Antibacterial Activity in Iodine-coated Implants Under Conditions of Iodine Loss: Study in a Rat Model Plus In Vitro Analysis

Clin Orthop Relat Res. 2021 Apr 11. doi: 10.1097/CORR.0000000000001753. Online ahead of print.


BACKGROUND: We developed iodine-coated titanium implants to suppress microbial activity and prevent periprosthetic joint infection (PJI); their efficacy was demonstrated in animal and in vitro models. The iodine content in iodine-coated implants naturally decreases in vivo. However, to our knowledge, the effect of reduced iodine content on the implant's antimicrobial activity has not been evaluated to date.

QUESTIONS/PURPOSES: (1) How much does the iodine content on the implant surface decrease after 4 and 8 weeks in vivo in a rat model? (2) What effect does the reduced iodine content have on the antimicrobial effect of the implant against multiple bacteria in an in vitro model?

METHODS: This experiment was performed in two parts: an in vivo experiment to determine attenuation of iodine levels over time in rats, and an in vitro experiment in which we sought to assess whether the reduced iodine content observed in the in vivo experiment was still sufficient to deliver antimicrobial activity against common pathogens seen in PJI. For the in vivo experiment, three types of titanium alloy washers were implanted in rats: untreated (Ti), surface-anodized to produce an oxide film (Ti-O), and with an iodine layer on the oxidation film (Ti-I). The attenuation of iodine levels in rats was measured over time using inductively coupled plasma-mass spectrometry. Herein, only the Ti-I washer was used, with five implanted in each rat that were removed after 4 or 8 weeks. For the 4- and 8-week models, two rats and 15 washers were used. For the in vitro study, to determine the antibacterial effect, three types of washers (Ti, Ti-O, and Ti-I) (nine washers in total) were implanted in each rat. Then, the washers were removed and the antibacterial effect of each washer was examined on multiple bacterial species using the spread plate method and fluorescence microscopy. For the spread plate method, six rats were used, and five rats were used for the observation using fluorescence microscopy; further, 4- and 8-week models were made for each method. Thus, a total of 22 rats and 198 washers were used. Live and dead bacteria in the biofilm were stained, and the biofilm coverage percentage for quantitative analysis was determined using fluorescence microscopy in a nonblinded manner. Ti-I was used as the experimental group, and Ti and Ti-O were used as control groups. The total number of rats and washers used throughout this study was 24 and 213, respectively.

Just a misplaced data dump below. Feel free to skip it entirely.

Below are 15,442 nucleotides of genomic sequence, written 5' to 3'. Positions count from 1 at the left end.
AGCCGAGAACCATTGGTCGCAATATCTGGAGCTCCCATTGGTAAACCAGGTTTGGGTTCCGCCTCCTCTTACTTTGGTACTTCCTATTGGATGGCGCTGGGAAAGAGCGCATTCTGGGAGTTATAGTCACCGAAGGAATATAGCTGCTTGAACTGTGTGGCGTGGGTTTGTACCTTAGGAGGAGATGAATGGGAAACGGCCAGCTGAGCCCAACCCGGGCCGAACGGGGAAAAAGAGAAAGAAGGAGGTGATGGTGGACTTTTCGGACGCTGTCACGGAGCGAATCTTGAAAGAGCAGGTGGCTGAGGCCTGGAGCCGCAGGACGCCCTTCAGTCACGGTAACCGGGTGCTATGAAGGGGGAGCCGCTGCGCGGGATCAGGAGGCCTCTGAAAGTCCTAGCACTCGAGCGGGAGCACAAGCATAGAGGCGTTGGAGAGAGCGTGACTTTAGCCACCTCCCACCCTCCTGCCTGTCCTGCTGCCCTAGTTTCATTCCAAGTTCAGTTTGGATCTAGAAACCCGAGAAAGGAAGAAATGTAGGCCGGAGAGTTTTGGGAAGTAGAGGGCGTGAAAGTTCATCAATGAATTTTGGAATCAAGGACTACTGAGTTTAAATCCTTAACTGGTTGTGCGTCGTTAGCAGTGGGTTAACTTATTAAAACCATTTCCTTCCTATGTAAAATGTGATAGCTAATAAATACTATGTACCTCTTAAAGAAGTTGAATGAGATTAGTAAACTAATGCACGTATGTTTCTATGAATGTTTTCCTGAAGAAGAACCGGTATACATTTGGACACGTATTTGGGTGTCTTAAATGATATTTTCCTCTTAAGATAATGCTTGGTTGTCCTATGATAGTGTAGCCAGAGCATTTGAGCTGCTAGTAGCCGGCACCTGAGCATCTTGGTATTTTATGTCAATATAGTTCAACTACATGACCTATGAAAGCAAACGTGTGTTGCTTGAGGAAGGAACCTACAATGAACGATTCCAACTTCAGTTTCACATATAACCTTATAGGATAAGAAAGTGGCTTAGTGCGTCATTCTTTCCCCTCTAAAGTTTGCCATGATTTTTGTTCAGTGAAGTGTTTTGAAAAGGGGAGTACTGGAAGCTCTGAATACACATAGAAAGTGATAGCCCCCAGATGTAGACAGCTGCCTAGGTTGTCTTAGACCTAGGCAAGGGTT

RESULTS: Iodine content in rats implanted with Ti-I samples decreased to 72% and 65% after the in vivo period of 4 and 8 weeks, respectively (p = 0.001 and p < 0.001, respectively). In the in vitro experiment, the Ti-I implants demonstrated a stronger antimicrobial activity than Ti and Ti-O implants in the 4- and 8-week models. Both the median number of bacterial colonies and the median biofilm coverage percentage with live bacteria on Ti-I were lower than those on Ti or Ti-O implants for each bacterial species in the 4- and 8-week models. There was no difference in the median biofilm coverage percentage of dead bacteria. In the 8-week model, the antibacterial activity using the spread plate method had median (interquartile range) numbers of bacteria on the Ti, Ti-O, and Ti-I implants of 112 (104 to 165) × 105, 147 (111 to 162) × 105, and 55 (37 to 67) × 105 of methicillin-sensitive Staphylococcus aureus (Ti-I versus Ti, p = 0.026; Ti-I versus Ti-O, p = 0.009); 71 (39 to 111) × 105, 50 (44 to 62) × 105, and 26 (9 to 31)× 105 CFU of methicillin-resistant S. aureus (Ti-I versus Ti, p = 0.026; Ti-I versus Ti-O, p = 0.034); and 77 (74 to 83) × 106, 111 (95 to 117) × 106, and 30 (21 to 45) × 106 CFU of Pseudomonas aeruginosa (Ti-I versus Ti, p = 0.004; Ti-I versus Ti-O, p = 0.009). Despite the decrease in the iodine content of Ti-I after 8 weeks, it demonstrated better antibacterial activity against all tested bacteria than the Ti and Ti-O implants.

CONCLUSION: Iodine-coated implants retained their iodine content and antibacterial activity against methicillin-sensitive S. aureus, methicillin-resistant S. aureus, and P. aeruginosa for 8 weeks in vivo in rats. To evaluate the longer-lasting antibacterial efficacy, further research using larger infected animal PJI models with implants in the joints of both males and females is desirable.

CLINICAL RELEVANCE: Iodine-coated titanium implants displayed an antibacterial activity for 8 weeks in rats in vivo. Although the findings in a rat model do not guarantee efficacy in humans, they represent an important step toward clinical application.

PMID:33847603 | DOI:10.1097/CORR.0000000000001753